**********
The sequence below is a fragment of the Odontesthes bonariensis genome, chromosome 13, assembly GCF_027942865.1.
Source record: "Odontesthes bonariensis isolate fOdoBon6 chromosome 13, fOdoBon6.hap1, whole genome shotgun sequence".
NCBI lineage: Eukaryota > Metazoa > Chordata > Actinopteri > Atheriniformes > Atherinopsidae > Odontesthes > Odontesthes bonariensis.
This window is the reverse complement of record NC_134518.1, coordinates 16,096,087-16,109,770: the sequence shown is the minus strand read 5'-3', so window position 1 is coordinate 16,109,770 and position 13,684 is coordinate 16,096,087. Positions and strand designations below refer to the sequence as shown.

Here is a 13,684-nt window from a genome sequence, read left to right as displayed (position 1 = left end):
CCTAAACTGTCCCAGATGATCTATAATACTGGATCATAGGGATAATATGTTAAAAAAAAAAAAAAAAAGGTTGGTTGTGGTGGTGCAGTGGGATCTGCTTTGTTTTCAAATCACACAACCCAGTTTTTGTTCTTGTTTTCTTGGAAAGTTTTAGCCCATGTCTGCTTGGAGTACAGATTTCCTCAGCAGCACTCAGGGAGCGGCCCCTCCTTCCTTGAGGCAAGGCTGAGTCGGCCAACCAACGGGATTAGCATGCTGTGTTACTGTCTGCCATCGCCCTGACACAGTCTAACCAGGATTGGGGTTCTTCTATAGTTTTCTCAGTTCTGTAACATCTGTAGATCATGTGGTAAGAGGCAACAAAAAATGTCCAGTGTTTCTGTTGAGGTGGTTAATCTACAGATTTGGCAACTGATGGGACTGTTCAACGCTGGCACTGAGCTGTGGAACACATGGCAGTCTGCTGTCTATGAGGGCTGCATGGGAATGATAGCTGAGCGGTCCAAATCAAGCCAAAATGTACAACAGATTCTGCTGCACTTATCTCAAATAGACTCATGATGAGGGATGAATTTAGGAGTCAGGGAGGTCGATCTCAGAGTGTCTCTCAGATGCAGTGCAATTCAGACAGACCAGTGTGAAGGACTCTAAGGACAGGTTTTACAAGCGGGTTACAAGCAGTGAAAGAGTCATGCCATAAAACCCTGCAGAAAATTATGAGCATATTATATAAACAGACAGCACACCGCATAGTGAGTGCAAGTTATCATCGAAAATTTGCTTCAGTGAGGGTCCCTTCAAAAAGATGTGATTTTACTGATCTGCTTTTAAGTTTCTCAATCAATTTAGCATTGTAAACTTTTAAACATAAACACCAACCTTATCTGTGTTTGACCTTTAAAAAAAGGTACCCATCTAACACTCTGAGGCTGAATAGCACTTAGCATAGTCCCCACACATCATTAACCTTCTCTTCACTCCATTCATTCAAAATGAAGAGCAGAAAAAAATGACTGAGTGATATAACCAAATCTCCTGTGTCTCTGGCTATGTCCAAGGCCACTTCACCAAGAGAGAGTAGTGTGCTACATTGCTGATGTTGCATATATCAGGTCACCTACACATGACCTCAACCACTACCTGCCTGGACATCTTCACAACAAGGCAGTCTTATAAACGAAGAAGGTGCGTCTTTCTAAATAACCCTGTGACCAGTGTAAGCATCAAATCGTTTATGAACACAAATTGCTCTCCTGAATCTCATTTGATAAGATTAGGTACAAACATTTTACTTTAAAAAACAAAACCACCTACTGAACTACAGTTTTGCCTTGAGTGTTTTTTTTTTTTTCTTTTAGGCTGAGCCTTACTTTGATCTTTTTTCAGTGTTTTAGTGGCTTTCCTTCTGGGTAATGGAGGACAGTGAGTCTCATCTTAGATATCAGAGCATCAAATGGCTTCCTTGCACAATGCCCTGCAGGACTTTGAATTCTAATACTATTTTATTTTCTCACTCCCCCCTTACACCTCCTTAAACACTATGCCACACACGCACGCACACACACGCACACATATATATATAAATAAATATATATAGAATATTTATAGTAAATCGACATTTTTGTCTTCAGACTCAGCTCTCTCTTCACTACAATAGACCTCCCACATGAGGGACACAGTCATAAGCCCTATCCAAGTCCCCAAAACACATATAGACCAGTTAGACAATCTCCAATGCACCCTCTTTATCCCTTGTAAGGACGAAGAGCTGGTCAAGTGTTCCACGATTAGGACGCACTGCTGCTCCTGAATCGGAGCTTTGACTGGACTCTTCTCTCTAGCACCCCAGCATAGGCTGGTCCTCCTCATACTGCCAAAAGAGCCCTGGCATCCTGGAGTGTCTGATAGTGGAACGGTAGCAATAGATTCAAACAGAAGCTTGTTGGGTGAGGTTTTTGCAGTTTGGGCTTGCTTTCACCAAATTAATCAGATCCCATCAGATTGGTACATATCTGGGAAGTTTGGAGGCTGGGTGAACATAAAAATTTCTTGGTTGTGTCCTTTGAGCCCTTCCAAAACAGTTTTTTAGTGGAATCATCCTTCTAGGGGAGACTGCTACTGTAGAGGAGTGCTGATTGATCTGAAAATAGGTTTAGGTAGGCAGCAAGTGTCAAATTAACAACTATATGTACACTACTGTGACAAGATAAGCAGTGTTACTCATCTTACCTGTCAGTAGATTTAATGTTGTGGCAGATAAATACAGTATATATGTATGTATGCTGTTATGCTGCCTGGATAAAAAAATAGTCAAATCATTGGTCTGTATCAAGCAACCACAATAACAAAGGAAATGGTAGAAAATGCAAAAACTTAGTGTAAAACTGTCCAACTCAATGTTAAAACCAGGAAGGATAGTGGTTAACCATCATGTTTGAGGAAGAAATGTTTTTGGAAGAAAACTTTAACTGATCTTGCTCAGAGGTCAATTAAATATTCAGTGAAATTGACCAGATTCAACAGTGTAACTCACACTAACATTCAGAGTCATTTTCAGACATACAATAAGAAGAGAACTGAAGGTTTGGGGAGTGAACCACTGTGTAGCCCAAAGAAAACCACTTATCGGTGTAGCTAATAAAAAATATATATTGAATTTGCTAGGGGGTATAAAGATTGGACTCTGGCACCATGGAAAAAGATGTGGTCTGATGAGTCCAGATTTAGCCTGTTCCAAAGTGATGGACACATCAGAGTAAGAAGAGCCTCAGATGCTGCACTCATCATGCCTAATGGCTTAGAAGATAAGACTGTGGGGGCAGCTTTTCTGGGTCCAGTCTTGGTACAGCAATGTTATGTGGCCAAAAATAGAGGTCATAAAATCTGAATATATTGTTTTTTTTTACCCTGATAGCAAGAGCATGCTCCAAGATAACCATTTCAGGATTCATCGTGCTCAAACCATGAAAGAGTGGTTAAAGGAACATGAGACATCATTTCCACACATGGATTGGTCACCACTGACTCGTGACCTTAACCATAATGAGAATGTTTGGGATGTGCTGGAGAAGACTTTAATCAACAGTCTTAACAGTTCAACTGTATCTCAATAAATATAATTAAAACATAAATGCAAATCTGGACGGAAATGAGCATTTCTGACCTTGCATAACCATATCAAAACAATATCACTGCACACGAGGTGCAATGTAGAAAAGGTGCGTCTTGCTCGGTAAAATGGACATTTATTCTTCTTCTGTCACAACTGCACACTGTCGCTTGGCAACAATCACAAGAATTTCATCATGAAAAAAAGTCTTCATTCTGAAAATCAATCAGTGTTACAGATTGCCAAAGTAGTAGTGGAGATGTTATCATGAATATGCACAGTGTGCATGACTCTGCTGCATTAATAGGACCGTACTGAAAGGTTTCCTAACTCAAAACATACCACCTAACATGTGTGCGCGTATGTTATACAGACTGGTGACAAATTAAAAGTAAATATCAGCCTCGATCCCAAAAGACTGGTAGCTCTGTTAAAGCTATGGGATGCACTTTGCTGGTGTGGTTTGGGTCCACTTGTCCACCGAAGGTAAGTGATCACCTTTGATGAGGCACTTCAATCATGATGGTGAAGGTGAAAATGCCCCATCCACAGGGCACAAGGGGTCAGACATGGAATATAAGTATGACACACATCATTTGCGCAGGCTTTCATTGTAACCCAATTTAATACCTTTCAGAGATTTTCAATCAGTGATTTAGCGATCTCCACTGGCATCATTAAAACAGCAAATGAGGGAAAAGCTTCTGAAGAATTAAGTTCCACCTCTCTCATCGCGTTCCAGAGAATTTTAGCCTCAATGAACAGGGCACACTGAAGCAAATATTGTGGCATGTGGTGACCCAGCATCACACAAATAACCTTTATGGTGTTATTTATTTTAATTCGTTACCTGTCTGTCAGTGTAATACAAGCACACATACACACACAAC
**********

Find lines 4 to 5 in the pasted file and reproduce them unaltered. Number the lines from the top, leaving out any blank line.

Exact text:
This window is the reverse complement of record NC_134518.1, coordinates 16,096,087-16,109,770: the sequence shown is the minus strand read 5'-3', so window position 1 is coordinate 16,109,770 and position 13,684 is coordinate 16,096,087. Positions and strand designations below refer to the sequence as shown.

Here is a 13,684-nt window from a genome sequence, read left to right as displayed (position 1 = left end):